For better or worse, agricultural land is increasingly being rented

By Mike Renzella

The Haldimand Press

HALDIMAND—As residential lands hit all-time highs with strong demand and limited supply, agricultural land values are seeing their own impacts as well.

Jack Huitema, Broker of Record at Coldwell Banker, K. Miller Realty, said of the agricultural real estate market, “Values are not rising as fast, except when you have city influences and location.”

This means that rural areas in closer proximity to transportation networks or community hubs in the county would generally have a higher value than lands or properties in the more remote parts of Haldimand.

He added, “People buying in the countryside with good highway access will pay a premium to have the luxury of country living.”

Huitema noted that there are generally less buyers for larger parcels of land as the average consumer isn’t seeking those sizes, however, “when a farm becomes available there are a number of large farms in the area that will try to out-bid each other to get it. You only get to buy your neighbour once in a lifetime.”

Like other areas of real estate right now, he described Haldimand’s agricultural scene as a seller’s market. Higher levels of interested buyers are bidding over fewer available properties. He pointed toward the amount of farmland being rented as a sign of where the future of agricultural real estate may be heading.

“In certain areas land is being purchased by investment firms as part of their portfolio of investments and being rented back to the farmer. We just had a property owner from British Columbia sell land in Ontario to a farmer from Saskatchewan. In Ontario, he has already purchased over 1,200 acres,” explained Huitema. “I think about 30 to 40% of land is rented to farmers from rural farmland owners; this will increase over time.”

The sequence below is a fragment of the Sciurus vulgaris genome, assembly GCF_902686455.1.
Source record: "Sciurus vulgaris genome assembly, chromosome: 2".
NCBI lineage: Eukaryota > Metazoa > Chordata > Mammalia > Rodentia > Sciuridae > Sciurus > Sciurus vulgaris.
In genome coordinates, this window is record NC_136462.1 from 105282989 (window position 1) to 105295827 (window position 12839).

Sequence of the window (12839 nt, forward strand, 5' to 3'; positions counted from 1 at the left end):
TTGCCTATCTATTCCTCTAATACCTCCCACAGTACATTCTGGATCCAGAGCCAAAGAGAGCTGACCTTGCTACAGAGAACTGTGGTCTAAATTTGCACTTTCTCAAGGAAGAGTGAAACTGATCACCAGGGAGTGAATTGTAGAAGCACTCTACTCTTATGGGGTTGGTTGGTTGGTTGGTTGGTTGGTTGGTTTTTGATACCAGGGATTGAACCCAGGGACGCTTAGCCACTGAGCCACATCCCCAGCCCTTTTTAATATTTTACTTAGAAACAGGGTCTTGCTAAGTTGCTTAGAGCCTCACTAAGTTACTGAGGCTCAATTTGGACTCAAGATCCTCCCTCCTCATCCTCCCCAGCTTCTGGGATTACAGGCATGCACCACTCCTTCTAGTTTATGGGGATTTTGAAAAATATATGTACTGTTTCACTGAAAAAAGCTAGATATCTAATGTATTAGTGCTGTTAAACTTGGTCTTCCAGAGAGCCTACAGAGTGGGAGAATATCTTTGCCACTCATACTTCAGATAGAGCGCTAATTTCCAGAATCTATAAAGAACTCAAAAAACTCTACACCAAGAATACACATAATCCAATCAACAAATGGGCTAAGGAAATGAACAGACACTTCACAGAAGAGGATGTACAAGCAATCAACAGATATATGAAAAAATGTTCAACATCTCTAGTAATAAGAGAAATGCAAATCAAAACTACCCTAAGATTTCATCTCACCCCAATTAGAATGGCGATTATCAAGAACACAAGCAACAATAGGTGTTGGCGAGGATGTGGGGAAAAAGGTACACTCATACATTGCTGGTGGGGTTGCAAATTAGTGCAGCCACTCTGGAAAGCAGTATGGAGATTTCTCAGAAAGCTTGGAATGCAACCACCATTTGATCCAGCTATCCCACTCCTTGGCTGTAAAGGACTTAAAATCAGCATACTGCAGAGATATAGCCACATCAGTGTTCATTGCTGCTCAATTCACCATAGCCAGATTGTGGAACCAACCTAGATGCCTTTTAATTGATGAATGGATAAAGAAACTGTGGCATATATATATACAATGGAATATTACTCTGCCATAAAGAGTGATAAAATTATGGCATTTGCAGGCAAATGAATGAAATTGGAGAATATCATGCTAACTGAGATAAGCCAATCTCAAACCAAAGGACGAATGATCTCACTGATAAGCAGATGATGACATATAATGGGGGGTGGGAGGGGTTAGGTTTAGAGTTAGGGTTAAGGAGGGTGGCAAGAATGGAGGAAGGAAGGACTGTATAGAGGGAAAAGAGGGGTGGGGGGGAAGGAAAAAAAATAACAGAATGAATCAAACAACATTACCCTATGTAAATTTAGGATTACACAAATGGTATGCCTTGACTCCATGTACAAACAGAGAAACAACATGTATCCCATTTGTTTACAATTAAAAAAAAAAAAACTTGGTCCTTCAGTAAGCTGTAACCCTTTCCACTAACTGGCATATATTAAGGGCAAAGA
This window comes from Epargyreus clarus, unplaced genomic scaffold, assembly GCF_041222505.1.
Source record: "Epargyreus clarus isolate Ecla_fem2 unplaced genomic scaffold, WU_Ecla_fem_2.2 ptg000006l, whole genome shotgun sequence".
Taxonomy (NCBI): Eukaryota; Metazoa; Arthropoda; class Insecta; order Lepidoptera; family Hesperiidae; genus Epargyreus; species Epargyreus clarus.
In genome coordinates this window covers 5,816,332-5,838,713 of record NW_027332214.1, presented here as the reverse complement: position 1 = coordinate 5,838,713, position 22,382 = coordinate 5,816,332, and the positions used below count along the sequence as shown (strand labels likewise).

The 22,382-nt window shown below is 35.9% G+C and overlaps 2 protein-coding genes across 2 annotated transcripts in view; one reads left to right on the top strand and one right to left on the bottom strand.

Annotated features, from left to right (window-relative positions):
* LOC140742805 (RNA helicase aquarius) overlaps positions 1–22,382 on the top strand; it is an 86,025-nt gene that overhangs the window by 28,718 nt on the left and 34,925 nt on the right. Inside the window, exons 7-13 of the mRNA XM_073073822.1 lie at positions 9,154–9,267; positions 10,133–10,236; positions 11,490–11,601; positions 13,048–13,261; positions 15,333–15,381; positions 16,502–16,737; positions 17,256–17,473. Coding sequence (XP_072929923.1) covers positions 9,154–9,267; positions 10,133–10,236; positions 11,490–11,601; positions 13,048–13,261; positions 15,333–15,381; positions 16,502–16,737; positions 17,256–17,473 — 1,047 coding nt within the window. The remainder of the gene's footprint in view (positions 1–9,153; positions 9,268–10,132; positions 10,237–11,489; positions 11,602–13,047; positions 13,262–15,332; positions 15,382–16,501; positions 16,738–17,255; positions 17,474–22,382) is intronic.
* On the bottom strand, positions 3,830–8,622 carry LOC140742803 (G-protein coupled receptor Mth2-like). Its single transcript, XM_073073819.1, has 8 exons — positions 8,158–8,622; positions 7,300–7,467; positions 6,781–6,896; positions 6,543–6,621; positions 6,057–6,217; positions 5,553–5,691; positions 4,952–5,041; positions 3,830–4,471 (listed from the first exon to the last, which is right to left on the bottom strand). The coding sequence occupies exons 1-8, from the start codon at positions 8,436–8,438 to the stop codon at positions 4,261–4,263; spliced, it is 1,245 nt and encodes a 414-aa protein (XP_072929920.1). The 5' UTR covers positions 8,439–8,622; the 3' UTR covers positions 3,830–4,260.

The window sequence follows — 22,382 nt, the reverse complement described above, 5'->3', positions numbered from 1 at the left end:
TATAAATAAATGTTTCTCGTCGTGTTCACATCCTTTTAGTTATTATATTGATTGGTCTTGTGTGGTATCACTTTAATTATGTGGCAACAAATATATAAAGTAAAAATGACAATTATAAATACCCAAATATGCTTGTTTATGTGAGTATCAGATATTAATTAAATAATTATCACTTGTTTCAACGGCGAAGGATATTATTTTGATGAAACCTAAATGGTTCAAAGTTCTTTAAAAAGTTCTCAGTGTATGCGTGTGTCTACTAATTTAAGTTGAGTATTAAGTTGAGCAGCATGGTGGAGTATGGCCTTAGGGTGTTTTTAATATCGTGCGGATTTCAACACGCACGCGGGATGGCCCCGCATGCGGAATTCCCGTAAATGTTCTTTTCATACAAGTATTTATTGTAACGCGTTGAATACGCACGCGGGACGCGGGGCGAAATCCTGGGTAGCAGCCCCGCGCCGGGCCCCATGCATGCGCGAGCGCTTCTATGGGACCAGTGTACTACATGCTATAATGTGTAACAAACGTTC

A 2020 study conducted by the Ontario College of Agriculture (OCA) and released this month confirms that approximately 40% of farmland in Ontario is rented.

Huitema called the option to rent land a “good option for someone starting out if they can get a long-term commitment from the landowner.”

He declined to comment on whether he views this growth in the rental market as a good or bad sign for the future of the agricultural landscape of Haldimand County, offering the following prediction: “Values will continue to increase as the city moves closer and, if commodity prices stay strong, there will be demand for it from existing farmers.”

According to a 2020 survey by the Ontario College of Agriculture, Haldimand County’s median cash to rent farmland is $100/tillable acre with a $9,000 median price to buy a tillable acre, making the rent/price ratio 1.1%.

Henk Lise, President of the Haldimand Federation of Agriculture (HFA), believes the negatives outweigh the positives for the increase in rented land.

“One farmer wanted to sell everything as a big chunk. Basically, what happened is, he sold it and then rented it back. He’s still farming but he’s got no overhead, no assets, and he’s retired…. Your overhead is lower per year; you don’t have a mortgage payment,” explained Lise on the potential benefits of the current rental market. “If you’re looking to sell, there’s an advantage to it.”

However, Lise continued, “Some disadvantages would be that you’re not building an asset and at any time you could lose the land. Somebody else could come in. There’s probably more disadvantages than advantages.”